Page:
Preparing for Emergencies When You’re Blind or Visually Impaired
To commemorate the 25th anniversary of the ADA, the Federal Emergency Management Agency (FEMA) and the Ad Council recently launched a video showcasing people with disabilities and the importance of good emergency preparedness. This year also marks the 10th anniversary of Hurricane Katrina, one of the deadliest hurricanes of the 21st century. The video shows people with disabilities preparing for everyday activities, and emphasizes the importance of making an emergency kit and plan.
As a blind person, I often have to organize and prepare well in advance if I want things to run smoothly. When I go to new places, for example, I first have to think of how I will get there. This takes extra time and planning, but those of us with disabilities do it constantly, and it has become routine. Why is it then that a lot of us – whether disabled or not – don’t take the time to prepare for emergencies or disasters? Many of us have never experienced natural disasters like Hurricane Katrina, and we may think it will never happen to us or our loved ones.
Blind and visually impaired people have to take additional things into consideration when preparing for emergencies. How will we keep record of important names, addresses, etc.? Sighted people can easily keep a notepad or folder with printed material, but if you can’t see you have to consider things like Braille, audio cassettes and digital recorders to keep track. What will we do regarding transportation to safe areas and finding our loved ones? It might be a good idea for blind and visually impaired individuals to familiarize themselves with these locations when making the emergency plan. Do we have extra supplies like canes and chargers or batteries for adaptive devices? Those who use dog guides also have to consider the needs of their service animal.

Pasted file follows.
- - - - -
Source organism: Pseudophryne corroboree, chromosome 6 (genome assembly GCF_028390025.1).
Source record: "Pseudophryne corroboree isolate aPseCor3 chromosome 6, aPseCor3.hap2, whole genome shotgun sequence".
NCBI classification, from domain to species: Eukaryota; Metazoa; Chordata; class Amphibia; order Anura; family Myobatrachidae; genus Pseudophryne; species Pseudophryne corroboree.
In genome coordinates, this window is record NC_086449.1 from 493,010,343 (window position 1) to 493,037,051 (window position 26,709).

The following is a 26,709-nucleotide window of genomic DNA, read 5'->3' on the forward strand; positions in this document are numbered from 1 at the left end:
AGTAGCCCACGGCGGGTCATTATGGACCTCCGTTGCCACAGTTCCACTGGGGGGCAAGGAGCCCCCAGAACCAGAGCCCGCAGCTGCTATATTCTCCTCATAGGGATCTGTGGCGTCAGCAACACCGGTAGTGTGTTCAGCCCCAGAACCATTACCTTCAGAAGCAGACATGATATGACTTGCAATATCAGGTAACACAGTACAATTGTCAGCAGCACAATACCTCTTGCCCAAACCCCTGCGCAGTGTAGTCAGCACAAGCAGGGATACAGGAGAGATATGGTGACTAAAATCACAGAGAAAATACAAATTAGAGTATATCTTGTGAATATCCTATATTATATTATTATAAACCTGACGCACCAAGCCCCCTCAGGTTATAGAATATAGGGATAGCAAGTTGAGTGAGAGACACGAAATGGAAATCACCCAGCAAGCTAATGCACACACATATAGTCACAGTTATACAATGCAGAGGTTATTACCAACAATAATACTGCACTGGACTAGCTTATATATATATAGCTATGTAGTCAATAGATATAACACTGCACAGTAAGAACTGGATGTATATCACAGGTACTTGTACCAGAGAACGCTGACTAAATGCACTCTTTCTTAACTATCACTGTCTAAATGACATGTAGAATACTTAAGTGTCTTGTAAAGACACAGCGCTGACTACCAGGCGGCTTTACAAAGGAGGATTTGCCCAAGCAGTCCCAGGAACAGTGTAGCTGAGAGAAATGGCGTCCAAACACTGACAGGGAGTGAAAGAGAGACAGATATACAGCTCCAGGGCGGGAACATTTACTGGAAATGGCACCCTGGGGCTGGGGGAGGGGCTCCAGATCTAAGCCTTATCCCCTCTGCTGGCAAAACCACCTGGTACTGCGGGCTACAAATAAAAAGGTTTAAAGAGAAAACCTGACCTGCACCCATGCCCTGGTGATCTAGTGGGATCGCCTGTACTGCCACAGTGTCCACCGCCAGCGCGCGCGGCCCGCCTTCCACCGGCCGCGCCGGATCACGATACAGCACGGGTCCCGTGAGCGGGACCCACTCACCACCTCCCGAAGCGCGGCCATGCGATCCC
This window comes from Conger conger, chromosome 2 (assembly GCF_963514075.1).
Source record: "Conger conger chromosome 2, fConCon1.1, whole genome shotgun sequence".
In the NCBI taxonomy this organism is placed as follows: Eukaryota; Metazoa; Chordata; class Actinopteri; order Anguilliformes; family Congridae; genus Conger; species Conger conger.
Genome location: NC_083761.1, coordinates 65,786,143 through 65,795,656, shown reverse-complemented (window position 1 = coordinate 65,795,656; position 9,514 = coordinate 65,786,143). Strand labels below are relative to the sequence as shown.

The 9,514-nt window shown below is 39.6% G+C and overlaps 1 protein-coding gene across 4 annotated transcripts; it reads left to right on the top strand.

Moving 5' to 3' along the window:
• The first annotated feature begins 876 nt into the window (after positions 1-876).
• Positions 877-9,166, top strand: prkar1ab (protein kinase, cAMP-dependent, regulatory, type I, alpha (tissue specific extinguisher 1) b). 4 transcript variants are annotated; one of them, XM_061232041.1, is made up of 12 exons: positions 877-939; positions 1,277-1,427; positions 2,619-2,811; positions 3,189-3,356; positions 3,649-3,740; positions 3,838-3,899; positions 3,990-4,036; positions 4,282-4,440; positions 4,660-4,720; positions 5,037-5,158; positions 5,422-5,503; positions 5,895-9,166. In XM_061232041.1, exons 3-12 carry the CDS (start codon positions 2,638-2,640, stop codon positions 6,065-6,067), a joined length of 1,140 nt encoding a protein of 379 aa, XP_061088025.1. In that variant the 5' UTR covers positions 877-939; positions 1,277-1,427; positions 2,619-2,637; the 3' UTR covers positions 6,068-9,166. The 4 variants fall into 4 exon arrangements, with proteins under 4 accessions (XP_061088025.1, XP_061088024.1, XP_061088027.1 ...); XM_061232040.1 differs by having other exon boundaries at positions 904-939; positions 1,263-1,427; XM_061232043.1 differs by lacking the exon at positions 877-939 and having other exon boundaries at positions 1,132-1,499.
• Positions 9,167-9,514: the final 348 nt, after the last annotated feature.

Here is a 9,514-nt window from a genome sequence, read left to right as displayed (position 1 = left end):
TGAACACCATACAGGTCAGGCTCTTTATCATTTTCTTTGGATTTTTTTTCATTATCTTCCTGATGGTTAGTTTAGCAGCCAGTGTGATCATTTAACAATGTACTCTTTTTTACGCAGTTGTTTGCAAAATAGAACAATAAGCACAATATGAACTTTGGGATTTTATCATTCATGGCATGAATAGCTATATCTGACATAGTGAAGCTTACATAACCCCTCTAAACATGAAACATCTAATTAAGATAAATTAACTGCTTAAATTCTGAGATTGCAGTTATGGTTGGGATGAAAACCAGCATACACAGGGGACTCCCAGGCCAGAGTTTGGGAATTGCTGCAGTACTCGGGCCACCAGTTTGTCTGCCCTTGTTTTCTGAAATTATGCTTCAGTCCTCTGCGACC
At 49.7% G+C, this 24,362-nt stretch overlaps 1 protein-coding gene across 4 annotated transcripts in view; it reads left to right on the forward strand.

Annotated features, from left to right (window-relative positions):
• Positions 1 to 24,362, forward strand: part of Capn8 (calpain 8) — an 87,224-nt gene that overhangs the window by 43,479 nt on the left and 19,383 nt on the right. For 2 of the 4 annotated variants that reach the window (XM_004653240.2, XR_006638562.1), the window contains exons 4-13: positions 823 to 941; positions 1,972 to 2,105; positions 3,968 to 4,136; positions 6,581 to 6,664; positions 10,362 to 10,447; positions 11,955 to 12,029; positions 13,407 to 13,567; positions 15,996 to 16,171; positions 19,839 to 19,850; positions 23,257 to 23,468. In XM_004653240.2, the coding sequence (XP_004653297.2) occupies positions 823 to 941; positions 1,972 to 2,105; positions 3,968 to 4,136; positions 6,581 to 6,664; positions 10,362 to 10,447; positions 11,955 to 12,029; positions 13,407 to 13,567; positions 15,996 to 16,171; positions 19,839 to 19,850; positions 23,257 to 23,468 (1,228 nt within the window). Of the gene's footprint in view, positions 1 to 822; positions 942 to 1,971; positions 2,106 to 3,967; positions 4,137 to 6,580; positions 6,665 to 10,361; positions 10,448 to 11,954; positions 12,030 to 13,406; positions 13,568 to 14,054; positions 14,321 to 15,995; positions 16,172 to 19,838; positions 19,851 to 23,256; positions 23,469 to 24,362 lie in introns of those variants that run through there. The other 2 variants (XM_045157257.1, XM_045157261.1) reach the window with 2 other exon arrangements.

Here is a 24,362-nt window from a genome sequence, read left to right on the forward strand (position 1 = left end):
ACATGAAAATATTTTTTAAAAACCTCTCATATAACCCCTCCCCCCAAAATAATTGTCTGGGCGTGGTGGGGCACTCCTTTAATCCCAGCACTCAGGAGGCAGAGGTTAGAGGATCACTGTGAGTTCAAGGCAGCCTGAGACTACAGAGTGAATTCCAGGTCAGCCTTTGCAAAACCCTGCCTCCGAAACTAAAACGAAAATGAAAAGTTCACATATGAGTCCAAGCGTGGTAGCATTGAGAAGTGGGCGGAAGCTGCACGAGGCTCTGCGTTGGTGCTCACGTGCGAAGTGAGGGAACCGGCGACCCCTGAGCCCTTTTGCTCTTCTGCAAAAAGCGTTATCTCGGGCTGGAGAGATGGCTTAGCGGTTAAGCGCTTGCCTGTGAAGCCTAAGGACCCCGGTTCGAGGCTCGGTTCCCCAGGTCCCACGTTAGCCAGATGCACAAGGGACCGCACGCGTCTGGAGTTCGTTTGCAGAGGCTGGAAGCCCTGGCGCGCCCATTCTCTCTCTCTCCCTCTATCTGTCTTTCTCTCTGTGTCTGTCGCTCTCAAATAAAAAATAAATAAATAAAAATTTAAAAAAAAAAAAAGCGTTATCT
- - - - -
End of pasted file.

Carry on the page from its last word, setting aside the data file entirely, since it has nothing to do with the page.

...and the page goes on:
We can all learn a lot, both from the aftermath of Hurricane Katrina and from this PSA. Watching the video and reading about the 10th anniversary of Hurricane Katrina reminded me that we should all take the time to think about and prepare for emergencies before it’s too late.
You can find the PSA and resources on how to prepare for emergencies here. Do you have an emergency plan prepared? What tips or suggestions would you give to blind and visually impaired readers regarding emergency preparedness?